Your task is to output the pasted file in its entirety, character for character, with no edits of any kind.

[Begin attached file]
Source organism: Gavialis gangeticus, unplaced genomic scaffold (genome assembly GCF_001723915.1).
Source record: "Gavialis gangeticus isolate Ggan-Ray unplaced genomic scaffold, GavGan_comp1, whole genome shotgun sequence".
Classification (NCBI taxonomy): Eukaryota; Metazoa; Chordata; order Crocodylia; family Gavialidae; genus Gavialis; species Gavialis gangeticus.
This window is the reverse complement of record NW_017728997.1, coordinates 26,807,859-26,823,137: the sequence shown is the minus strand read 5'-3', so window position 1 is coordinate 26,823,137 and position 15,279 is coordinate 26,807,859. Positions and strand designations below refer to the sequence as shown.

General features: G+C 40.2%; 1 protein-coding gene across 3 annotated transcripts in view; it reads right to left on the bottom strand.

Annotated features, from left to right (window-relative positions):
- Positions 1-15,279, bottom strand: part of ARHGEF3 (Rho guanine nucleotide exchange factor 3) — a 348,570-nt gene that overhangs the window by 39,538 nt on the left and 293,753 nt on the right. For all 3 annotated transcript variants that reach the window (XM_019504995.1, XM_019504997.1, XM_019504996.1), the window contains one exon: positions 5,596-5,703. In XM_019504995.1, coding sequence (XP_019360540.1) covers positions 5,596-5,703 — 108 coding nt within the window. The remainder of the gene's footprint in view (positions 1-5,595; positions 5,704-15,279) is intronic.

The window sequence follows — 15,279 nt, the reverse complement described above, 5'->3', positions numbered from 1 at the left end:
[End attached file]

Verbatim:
Source organism: Gavialis gangeticus, unplaced genomic scaffold (genome assembly GCF_001723915.1).
Source record: "Gavialis gangeticus isolate Ggan-Ray unplaced genomic scaffold, GavGan_comp1, whole genome shotgun sequence".
Classification (NCBI taxonomy): Eukaryota; Metazoa; Chordata; order Crocodylia; family Gavialidae; genus Gavialis; species Gavialis gangeticus.
This window is the reverse complement of record NW_017728997.1, coordinates 26,807,859-26,823,137: the sequence shown is the minus strand read 5'-3', so window position 1 is coordinate 26,823,137 and position 15,279 is coordinate 26,807,859. Positions and strand designations below refer to the sequence as shown.

General features: G+C 40.2%; 1 protein-coding gene across 3 annotated transcripts in view; it reads right to left on the bottom strand.

Annotated features, from left to right (window-relative positions):
- Positions 1-15,279, bottom strand: part of ARHGEF3 (Rho guanine nucleotide exchange factor 3) — a 348,570-nt gene that overhangs the window by 39,538 nt on the left and 293,753 nt on the right. For all 3 annotated transcript variants that reach the window (XM_019504995.1, XM_019504997.1, XM_019504996.1), the window contains one exon: positions 5,596-5,703. In XM_019504995.1, coding sequence (XP_019360540.1) covers positions 5,596-5,703 — 108 coding nt within the window. The remainder of the gene's footprint in view (positions 1-5,595; positions 5,704-15,279) is intronic.

The window sequence follows — 15,279 nt, the reverse complement described above, 5'->3', positions numbered from 1 at the left end: